With summer's long days in full bloom, it's time to take advantage of extended park hours in these five Sierra Madre parks.
Each parl has something unique to offer, but all of them have one fabulous thing in common: They provide free, healthy and fun recreation.
From native plants to top of the line playgrounds and athletic fields, Sierra Madre is one city that knows how to do parks right.
If you intend to get a workout done, why not head to the athletic hub of the city? Sierra Vista Park is home to athletic activities including baseball games at Heasley and Dapper fields, at the Municipal Swimming Pool and year-round activities at the .
Fido is also welcome at this park, so bring along your pups and get them in on the physical fun. There are two municipal dog parks on the grounds where registered users can enjoy the outdoors with their canine companions.
If you’re looking to have a cookout, Sierra Vista Park has picnic tables, picnic pavilions and grills to have an outdoor get together with friends and family.
There is also a playground with swings, slides and all of the structures kids love to play on.
The park is also home to the , where each year the city's entry into the annual Pasadena Rose Parade.
The city's Community Service Office is located within Sierra Vista Park.
The park is open daily from dawn to dusk. There’s a free parking lot as well as street parking. This, along with other Sierra Madre parks, is handicap accessible.
Sometimes referred to as Turtle Park, this park is located next to the historic . This great little park is conveniently located at the top of Mountain Trail Avenue, with spectacular views of the basin on a clear day and in the evenings. It is also the base point of the
The park may be once of Sierra Madre's smaller ones, but it has all of the amenities you look for including benches, picnic tables, grills and a playground.
Turtle Park is open everyday from 6 a.m. to 10 p.m. It is handicap accessible, making it a go-to park for all. Parking is located on the street, always easy to find a spot and free of charge. There are also public restrooms on the premises.
Sierra Madre hosts a popular gateway to the Angeles Forest in Bailey Canyon Wilderness Park. Nestled in the foothills of the San Gabriel Mountains, Bailey Canyon Wilderness Park is the trail-head for Live Oak Nature Trail and the Canyon View Nature Trail.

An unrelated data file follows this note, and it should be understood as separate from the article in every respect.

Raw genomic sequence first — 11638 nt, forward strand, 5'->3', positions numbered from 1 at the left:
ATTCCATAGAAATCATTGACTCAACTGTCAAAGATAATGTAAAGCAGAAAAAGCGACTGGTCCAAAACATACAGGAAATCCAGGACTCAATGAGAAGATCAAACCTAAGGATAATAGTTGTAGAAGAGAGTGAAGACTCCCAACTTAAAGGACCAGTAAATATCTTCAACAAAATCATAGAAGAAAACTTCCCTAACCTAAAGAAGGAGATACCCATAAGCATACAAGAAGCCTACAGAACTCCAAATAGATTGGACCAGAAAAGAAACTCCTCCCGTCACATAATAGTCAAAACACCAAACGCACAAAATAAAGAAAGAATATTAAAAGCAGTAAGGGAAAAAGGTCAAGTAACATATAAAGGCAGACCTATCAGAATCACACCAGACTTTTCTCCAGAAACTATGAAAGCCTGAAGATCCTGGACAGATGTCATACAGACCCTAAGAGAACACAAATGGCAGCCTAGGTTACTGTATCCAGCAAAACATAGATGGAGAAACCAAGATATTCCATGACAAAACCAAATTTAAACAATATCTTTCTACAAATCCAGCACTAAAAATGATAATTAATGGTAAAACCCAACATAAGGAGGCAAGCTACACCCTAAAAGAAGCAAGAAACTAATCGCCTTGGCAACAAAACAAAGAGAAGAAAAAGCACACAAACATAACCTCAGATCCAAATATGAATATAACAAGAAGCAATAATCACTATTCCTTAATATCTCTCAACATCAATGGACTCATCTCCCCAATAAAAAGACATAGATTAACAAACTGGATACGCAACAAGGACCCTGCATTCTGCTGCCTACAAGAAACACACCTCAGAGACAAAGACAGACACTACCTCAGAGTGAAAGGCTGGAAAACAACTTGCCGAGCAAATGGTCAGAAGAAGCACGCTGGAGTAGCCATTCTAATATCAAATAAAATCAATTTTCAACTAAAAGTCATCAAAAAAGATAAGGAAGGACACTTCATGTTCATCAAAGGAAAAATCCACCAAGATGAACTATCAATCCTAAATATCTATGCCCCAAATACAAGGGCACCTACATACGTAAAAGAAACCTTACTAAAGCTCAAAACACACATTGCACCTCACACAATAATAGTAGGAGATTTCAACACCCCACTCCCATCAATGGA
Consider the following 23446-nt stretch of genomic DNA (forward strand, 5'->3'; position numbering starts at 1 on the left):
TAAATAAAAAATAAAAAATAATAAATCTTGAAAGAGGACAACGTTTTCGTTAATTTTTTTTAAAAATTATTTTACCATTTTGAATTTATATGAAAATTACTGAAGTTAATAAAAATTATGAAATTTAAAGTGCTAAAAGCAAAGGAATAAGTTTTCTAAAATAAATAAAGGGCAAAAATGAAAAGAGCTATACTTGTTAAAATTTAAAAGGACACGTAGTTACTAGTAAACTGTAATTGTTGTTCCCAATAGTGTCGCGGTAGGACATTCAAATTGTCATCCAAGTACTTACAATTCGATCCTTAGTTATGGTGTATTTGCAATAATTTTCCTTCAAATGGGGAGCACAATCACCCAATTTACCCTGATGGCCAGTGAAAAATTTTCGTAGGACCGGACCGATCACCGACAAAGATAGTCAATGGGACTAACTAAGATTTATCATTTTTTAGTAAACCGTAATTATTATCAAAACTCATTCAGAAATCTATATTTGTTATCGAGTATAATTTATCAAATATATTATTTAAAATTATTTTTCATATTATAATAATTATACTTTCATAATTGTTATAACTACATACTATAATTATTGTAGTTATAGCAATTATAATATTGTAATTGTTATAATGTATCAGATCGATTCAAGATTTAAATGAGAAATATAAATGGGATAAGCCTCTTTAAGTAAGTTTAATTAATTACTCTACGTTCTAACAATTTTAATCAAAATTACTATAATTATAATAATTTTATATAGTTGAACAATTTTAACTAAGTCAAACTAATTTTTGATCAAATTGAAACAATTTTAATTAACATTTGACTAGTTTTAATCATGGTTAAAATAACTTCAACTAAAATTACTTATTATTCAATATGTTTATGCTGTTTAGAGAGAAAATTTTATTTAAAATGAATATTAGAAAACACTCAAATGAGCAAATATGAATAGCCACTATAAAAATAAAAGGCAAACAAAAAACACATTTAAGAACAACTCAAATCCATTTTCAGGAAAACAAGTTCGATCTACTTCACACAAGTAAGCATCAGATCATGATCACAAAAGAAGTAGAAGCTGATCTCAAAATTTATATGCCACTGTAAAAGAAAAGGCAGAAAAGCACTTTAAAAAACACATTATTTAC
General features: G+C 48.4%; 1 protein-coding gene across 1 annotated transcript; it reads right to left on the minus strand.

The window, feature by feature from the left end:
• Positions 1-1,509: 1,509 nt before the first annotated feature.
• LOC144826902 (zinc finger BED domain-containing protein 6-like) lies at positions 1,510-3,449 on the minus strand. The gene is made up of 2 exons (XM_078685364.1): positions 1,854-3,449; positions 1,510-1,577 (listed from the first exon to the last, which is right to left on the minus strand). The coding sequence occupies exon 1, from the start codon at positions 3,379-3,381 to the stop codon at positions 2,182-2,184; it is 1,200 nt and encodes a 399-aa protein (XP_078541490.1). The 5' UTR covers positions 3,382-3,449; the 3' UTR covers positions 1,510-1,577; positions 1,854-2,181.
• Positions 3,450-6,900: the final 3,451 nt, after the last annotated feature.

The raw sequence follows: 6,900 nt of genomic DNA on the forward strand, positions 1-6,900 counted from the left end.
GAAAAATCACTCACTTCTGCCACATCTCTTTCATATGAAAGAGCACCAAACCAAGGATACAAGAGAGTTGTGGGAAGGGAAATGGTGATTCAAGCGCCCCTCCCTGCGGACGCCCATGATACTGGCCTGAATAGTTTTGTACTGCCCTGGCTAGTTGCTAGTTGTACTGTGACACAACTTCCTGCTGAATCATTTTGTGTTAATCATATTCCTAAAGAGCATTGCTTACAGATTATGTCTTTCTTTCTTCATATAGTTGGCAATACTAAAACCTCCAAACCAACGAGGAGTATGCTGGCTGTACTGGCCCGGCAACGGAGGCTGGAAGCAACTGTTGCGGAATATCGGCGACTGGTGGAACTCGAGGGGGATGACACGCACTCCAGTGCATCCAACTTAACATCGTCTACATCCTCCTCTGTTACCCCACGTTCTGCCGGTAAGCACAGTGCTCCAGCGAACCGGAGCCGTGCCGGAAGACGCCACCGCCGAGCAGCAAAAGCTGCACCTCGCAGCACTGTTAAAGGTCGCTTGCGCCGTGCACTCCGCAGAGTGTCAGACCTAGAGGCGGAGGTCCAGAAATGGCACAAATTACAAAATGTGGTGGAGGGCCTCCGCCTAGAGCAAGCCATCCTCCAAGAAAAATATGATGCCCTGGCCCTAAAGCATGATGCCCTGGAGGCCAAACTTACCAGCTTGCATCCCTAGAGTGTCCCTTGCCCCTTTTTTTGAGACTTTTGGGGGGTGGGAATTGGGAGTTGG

The park also , public restrooms, and barbeque grills.
Come here to view a variety of native flora and fauna, with signs that inform you on the different species. Additionally, much of the park is handicap accessible, including the free parking lot.
You can even host a group event or party here. The park facilities are able to be reserved for use by private parties and community groups. Contact the Sierra Madre Community Services Office, located in to reserve the park.
Memorial Park is home to plentiful green landscape and shaded space provided by lush trees for a fun time any day of the week. There is a children's playground, , for kids to play on while you watch from a nearby picnic table or spot on the lawn. Bring a good read and
Memorial Park is also home to a variety of community activities throughout the year including: the , the , Friends of the Library , and the recently held .
If you feel like getting a workout in, play at your leisure on the tennis courts.
The park also has a permanent band shell that plays host to the City's free .
True to its name, the park is home to the Veterans' Memorial Wall, which , and the Weeping Wall Memorial, designed by local artist Lew Watanabe and dedicated in April 1999.
Memorial Park is also home to the in the Hart Park House, which is also used for meetings of other local organizations including
The Milton & Harriet Goldberg Recreation Area is Sierra Madre's first new public park in more than 30 years.
This park is a special gem in the City of Sierra Madre because much love and were put into the completion of the area. It is a symbol of the community-first drive instilled in the heart of the city.
The recreation area has picnic areas and beautifully carved and engraved stone benches to sit on. There’s a sand play area for the kids as well as a desert willow hut structure and dry steam bed.
The park is comprised of only native species and local materials.
Development of the park was funded through local community fund raising and a matching grant from the
Around 100 community volunteers planted 200 trees and constructed stone water collecting basins to attract wildlife.
Come visit this site for shade and harmony anytime.